Plant Talk

NYBG Scientist and Trustee Win American Horticultural Society Awards

Posted in History & People , Plant Science on May 27, 2020, by Stevenson Swanson

Stevenson Swanson is Associate Director of Public Relations at The New York Botanical Garden.

Photo of Mike Balick and Johnson Noar in Vanuatu

Dr. Michael J. Balick, left, with Chief Johnson Noar on Tanna Island, Vanuatu, holding torch ginger (Etlingera elatior).

A senior scientist and a Trustee of The New York Botanical Garden are among this year’s recipients of awards presented by the American Horticulture Society (AHS) to individuals, organizations, and businesses that the AHS says represent the best in American gardening.

Michael J. Balick, Ph.D., Vice President for Botanical Science and Director and Philecology Curator of the Institute of Economic Botany, has been named the 2020 recipient of the H. Marc Cathey Award, which is given to an individual for outstanding scientific research that has enriched the field of horticulture. The award is one of the Great American Gardeners Awards that the AHS presents annually.

Photo of The Melon book coverAmy Goldman Fowler, Ph.D., a Vice Chairman of the Board of the Trustees, was named one of only three recipients of an AHS Book Award for The Melon, published in 2019 by City Point Press with photographs by Victor Schrager. The annual AHS Book Awards recognize gardening books published in North America that the judging committee considers outstanding based on the books’ writing style, authority, accuracy, and physical quality.

In naming Dr. Balick the Cathey Award winner, the AHS noted that since joining the Botanical Garden in 1980, he has studied the relationships among plants, people, and culture—the field known as ethnobotany—and floristics, the study of botanical diversity within a specific region. Most of Dr. Balick’s research is in remote regions of the tropics, where he works with indigenous cultures to document plant diversity, knowledge of its traditional use, and evaluation of the potential of botanical resources for broader application and use. His most recent projects focus on tropical Pacific Islands in Micronesia and Melanesia, where he and his collaborators are documenting the diversity, local use, and management of plant resources in support of a region-wide plan for marine and terrestrial conservation.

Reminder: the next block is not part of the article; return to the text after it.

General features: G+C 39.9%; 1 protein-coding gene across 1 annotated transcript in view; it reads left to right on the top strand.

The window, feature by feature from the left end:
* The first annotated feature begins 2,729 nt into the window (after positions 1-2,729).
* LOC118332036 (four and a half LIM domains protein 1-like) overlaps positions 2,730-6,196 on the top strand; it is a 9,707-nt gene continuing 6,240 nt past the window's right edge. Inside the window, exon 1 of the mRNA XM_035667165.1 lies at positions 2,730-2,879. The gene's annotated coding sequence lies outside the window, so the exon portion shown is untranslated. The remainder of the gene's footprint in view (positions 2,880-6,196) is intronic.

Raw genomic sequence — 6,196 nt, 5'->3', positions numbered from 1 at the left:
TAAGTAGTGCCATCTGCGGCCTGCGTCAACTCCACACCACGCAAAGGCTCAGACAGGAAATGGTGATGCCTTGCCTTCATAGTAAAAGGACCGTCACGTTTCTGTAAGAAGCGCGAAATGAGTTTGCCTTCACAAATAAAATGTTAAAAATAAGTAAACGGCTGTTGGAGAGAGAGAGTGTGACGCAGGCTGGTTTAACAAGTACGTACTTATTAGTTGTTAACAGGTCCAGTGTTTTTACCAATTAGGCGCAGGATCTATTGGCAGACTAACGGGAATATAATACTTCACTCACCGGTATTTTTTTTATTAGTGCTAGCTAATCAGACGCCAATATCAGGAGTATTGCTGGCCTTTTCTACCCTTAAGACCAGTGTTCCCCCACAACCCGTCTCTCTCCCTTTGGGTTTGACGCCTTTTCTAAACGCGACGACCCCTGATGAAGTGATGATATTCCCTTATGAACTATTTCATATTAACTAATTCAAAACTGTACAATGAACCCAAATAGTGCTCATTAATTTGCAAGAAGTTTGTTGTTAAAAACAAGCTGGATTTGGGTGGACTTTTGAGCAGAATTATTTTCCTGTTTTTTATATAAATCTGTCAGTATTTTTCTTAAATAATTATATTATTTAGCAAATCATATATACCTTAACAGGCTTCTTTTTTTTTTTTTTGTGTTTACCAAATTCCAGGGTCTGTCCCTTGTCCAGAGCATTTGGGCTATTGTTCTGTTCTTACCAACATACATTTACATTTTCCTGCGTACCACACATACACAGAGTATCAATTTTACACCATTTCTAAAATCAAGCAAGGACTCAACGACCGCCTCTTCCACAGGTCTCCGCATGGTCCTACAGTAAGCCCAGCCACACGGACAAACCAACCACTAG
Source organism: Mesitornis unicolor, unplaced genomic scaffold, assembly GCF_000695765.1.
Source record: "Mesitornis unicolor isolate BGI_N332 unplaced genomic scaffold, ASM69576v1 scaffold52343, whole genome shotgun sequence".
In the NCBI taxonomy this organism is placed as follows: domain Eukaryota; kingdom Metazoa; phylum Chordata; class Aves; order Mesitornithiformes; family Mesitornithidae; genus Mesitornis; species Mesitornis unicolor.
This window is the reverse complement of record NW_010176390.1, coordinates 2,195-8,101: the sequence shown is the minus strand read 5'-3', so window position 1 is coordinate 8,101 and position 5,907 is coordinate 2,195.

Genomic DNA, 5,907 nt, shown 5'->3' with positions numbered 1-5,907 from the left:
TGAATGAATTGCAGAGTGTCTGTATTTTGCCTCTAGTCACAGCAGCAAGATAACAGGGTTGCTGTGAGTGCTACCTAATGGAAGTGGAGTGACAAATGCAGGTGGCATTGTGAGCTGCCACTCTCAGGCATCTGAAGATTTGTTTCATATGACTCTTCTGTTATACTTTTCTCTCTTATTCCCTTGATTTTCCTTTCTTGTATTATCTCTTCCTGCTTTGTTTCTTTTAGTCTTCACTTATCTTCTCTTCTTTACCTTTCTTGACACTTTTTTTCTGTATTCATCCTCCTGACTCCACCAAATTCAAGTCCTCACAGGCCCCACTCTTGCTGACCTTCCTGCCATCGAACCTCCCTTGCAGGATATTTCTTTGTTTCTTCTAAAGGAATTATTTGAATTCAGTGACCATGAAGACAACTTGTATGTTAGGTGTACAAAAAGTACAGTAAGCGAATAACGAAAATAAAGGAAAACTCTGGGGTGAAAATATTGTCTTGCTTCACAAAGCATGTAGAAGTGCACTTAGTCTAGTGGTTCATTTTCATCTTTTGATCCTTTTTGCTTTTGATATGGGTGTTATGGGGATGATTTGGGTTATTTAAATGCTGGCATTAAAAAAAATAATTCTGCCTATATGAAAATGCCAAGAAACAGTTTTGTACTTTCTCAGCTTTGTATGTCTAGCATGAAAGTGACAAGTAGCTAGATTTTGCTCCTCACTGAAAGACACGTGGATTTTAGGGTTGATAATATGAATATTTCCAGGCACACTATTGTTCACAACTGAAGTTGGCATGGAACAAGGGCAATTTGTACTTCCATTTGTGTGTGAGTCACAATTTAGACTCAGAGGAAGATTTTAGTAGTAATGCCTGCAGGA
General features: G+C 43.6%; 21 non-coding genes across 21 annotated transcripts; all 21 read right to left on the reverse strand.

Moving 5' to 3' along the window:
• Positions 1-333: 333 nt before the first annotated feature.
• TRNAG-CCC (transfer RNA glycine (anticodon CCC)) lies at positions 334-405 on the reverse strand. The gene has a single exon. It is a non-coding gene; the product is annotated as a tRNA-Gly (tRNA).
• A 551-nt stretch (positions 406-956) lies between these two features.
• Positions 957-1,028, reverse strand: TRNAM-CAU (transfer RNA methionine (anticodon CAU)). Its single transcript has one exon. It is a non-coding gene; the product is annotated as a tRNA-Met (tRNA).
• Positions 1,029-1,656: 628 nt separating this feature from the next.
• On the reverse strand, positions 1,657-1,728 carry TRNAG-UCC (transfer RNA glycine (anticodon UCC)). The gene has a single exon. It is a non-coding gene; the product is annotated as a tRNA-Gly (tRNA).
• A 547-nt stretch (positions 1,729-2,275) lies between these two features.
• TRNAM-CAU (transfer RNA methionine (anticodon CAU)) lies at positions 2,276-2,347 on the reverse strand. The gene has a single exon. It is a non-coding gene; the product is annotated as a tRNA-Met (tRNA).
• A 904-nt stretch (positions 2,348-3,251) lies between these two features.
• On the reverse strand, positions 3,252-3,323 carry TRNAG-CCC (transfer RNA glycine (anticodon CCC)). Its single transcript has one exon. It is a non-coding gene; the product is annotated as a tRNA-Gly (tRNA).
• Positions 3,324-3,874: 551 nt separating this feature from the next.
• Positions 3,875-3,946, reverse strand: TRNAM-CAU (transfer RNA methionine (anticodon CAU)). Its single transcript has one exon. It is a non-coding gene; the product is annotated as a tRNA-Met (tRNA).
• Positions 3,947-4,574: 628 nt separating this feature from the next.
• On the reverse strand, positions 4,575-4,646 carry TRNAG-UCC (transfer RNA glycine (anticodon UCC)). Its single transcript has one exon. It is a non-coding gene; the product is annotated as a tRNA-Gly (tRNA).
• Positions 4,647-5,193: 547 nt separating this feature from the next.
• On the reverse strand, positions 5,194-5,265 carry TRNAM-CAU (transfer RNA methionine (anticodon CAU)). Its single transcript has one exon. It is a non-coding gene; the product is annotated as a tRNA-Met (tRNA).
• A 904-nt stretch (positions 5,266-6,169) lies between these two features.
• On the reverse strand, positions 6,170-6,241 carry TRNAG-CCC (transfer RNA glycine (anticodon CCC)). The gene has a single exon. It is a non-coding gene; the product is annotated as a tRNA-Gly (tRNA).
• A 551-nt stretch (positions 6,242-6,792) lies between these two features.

Dr. Balick has authored more than 150 scientific papers in peer-reviewed journals and written or edited 28 scientific and general interest books and monographs. He recently completed Ethnobotany of Palau: Plants, People and Island Cultures (with Ann Hillman Kitalong) and Handbook of Poisonous and Injurious Plants, Third Edition (with Lewis Nelson, MD), both of which are to be published this year.

Regarding The Melon, the judges of this year’s AHS Book Awards said, “Amy Goldman’s personal commitment to growing and preserving heirloom melons, along with her clear expertise, pushed this book into the winner’s circle.”

Freelance garden writer, photographer, and blogger Amy Campion, one of the judges of this year’s Book Awards, added: “Meticulously researched, masterfully written, and beautifully illustrated, The Melon showcases the remarkable diversity within this group of delectable fruits. It was a joy to read.”

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